On the @you.look.like.a.man Instagram page, one man has created over 30 different accounts to harass women. He sends women threatening messages such as, "You make me want to slap you." If they block him, he simply creates another (and no, the police and/or Instagram will do nothing to stop this harassment). The Defenders response will still be to remain quiet and take it (which we have proved repeatedly does NOT curb harassing behavior). 

A follower sent me this message, “Know your own self worth! You don’t have to accept harassment and abuse. Speaking out against this shit is about your self worth and knowing what treatment you deserve. It’s not about the trolls wanting infamy, it’s about you exercising self respect.”

Be the Bigger Person

“You can be a pussy about it and bitch all over social media or you can be the better person and ignore them.”

"Be the better or bigger person" according to The Defenders means acting as a doormat for unwanted, unsolicited behavior and comments. It means if you speak out against abuse – you’re weak. You’re a pussy. You can’t handle the internet. You’re sensitive. What a snowflake!

The Defenders seek to pour salt on an open wound by calling you a baby, a child, a whiner - when all you asked for was what you deserve - basic human respect. 

So many people have been convinced that accepting mistreatment is normal because we have been conditioned to believe it is “inevitable.” We are told that mean people are everywhere, so if people leave sexist, derogatory, misogynistic, vulgar comments on your social media, well, that’s just the world, isn’t it? Don’t be on social media if you can’t handle it, honey.

“I’m embarrassed of how offended people get. OMG they said I look like a man… omg my feelings hurt today… My daughter won’t cry every time someone calls her a name.”

Sadly, a large portion of The Defenders are parents, who are instilling these sentiments into the younger generation who will have to battle the world alone, without the support of a parent who cares about them.

Imagine being proud your daughter will not come to you when she is sad, hurt, or needs support, because she knows her daddy has told her to stop being such a crybaby? The proud declaration that “my daughter won’t cry every time someone calls her a name” is nothing to brag about. Since when is lacking compassion, empathy and being "too tough" to experience normal human emotions desirable human qualities?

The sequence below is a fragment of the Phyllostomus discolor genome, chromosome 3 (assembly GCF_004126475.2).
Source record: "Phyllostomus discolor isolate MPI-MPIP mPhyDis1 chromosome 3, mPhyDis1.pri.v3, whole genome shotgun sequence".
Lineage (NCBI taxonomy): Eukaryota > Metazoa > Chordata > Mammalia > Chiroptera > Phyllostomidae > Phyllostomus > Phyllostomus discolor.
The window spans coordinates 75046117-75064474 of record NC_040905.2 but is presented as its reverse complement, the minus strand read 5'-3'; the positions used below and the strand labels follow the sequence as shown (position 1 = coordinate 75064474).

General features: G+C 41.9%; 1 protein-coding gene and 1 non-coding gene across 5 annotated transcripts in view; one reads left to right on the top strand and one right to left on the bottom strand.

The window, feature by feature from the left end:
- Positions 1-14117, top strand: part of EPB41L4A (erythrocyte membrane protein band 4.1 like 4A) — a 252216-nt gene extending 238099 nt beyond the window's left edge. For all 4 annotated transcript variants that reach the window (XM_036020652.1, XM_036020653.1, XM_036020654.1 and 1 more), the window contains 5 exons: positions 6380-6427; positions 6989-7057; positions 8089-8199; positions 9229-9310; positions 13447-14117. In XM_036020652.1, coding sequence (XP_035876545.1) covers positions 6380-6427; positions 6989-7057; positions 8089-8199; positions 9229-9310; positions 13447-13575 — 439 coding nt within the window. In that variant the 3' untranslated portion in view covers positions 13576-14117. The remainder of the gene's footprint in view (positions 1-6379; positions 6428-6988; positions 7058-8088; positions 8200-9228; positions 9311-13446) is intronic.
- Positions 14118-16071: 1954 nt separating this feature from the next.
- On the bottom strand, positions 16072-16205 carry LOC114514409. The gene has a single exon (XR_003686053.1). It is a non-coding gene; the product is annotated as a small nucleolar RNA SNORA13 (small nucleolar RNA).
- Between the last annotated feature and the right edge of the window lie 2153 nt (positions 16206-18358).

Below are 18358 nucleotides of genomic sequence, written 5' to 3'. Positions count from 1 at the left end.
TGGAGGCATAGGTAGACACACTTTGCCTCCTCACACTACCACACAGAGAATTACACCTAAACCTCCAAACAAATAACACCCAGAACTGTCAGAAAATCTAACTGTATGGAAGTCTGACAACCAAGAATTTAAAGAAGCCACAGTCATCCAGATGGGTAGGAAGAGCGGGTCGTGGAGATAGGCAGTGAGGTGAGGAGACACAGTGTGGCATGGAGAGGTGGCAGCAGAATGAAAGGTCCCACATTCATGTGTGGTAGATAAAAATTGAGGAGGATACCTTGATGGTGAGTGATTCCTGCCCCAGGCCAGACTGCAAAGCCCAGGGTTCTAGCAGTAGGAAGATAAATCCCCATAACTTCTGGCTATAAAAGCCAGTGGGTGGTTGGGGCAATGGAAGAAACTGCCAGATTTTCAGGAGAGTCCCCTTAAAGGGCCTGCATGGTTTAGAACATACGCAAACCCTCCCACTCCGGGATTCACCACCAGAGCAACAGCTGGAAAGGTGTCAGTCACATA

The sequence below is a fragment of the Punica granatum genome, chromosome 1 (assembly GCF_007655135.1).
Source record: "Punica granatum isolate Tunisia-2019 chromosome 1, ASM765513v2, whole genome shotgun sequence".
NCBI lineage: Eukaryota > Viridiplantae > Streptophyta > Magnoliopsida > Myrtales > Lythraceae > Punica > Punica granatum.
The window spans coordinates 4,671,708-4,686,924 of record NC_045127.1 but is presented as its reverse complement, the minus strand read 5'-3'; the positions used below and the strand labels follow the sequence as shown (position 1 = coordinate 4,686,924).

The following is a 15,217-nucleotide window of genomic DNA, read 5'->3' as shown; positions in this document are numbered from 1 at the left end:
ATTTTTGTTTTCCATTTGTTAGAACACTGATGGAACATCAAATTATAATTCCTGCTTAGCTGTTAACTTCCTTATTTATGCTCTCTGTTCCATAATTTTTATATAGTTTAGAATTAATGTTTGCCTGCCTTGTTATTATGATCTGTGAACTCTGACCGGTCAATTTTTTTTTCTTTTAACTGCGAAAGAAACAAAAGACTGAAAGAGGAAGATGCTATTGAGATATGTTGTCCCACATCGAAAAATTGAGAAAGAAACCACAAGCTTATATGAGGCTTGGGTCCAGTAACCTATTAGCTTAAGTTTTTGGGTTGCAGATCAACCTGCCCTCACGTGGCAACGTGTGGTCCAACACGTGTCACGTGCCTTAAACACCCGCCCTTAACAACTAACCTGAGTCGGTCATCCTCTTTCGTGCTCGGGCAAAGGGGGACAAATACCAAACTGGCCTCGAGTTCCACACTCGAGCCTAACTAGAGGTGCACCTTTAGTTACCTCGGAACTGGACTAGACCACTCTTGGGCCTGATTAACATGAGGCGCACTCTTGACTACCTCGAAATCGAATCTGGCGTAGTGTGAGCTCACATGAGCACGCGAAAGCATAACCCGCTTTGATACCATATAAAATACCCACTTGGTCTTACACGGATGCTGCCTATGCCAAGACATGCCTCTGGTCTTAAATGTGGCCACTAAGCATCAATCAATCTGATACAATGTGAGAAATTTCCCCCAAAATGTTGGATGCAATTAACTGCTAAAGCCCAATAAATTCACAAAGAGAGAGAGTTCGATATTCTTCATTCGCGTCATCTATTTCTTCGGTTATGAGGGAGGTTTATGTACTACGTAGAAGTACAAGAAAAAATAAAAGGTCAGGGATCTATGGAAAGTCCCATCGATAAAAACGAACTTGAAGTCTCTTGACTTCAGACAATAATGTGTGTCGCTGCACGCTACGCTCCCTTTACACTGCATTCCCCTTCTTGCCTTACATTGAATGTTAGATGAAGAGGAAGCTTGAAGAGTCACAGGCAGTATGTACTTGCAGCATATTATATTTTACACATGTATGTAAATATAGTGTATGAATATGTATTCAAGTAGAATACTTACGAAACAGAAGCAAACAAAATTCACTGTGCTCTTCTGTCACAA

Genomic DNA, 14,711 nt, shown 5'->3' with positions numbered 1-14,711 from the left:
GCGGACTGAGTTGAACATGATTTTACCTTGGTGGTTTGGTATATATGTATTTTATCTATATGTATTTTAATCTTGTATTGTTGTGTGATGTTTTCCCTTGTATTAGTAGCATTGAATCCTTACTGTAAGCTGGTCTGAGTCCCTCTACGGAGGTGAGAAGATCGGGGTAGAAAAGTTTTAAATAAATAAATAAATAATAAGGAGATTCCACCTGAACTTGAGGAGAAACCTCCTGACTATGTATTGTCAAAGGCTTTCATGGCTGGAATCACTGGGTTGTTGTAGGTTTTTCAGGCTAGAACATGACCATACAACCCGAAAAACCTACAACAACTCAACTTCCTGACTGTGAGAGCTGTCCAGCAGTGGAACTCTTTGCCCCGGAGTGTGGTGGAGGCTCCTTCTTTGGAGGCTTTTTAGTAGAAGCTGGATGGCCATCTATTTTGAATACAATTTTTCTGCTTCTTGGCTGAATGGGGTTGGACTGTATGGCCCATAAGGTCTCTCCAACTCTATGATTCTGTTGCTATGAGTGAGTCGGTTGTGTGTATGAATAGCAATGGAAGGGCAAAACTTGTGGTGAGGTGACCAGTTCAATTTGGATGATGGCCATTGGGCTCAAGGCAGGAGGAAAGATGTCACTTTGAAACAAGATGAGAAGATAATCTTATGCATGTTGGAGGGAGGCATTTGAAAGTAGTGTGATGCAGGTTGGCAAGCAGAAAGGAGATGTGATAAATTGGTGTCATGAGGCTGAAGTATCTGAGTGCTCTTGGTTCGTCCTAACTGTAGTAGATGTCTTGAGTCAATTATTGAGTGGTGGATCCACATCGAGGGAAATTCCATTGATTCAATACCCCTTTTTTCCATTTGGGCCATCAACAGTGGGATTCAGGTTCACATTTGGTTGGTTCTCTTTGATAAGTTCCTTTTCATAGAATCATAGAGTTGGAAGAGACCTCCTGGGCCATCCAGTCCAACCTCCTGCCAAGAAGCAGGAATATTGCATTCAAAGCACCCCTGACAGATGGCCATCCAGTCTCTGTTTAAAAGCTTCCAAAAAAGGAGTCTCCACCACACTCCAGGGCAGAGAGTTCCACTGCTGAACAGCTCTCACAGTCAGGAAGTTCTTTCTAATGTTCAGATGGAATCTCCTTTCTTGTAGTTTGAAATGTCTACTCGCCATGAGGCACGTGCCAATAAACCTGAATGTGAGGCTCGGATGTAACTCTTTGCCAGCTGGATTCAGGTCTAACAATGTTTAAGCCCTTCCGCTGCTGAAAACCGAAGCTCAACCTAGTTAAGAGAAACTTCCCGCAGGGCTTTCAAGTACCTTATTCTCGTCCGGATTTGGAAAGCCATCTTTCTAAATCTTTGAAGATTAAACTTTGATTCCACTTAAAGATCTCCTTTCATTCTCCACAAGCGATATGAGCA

Social Justice Warriors 

The Defenders will make fun of you for sticking up for yourself, dropping condescending remarks such as “Gonna buy you girls some capes” on your posts. Oh, you're some sort of social justice warrior now? The Defenders will try to make you feel silly for refusing to remain silent, and attempt to silence you through mockery. 

Click "How Did 'Social Justice Warrior' Become An Insult?" to read the backstory on this term. Does this sound familiar? "Our natural tendency to make digs at those who do good is convenient for those who don’t want society to change. The fact that SJW was a term made pejorative by sexist trolls, and still very often directed at women, is evidence of this...

...The problem is, that’s not a real category of people. It’s simply a way to dismiss anyone who brings up social justice — and often those people are feminists. It’s awfully convenient to have a term at the ready to dismiss women who bring up sexism, as in, 'You don’t really care. As an SJW, you’re just taking up this cause to make yourself look good!'"

Once, a man inside my own sport actually told me that I was great lifter, but I was going to ruin my career with the YLLAM account because of my “ego.”

 

The idea that defending women from online harassment would leave some sort of black mark on my lifting career was one of the more bizarre comments I’ve ever received, and at the time I didn't understand the implication that he was dismissing YLLAM as something I created for attention rather than as a real way to deal with the years of abuse I had faced as a woman in athletics. 

The bigger question remained - why did this make him so uneasy? 

We Are Here To Stay

Being one of The Defenders can actually be more damaging than the initial comments to the people who already have to deal with harassment on a sometimes daily basis. 

What I know is that women speaking out against abuse is making many people uncomfortable. And it's time we start asking why. 

“When they throw around terms like ‘cancel culture’ to silence me instead of reckoning with the reasons I might find certain actions or jokes dehumanizing, I’d led to one conclusion: they’d prefer I was powerless against my own oppression.”

 – Sarah Hagi, TIME, November 2019

 

Jessica Fithen (@filthy_fithen) is a competitor in the sport of Strongman and creator of You Look Like A Man. 

Leave a comment

Please note: comments must be approved before they are published.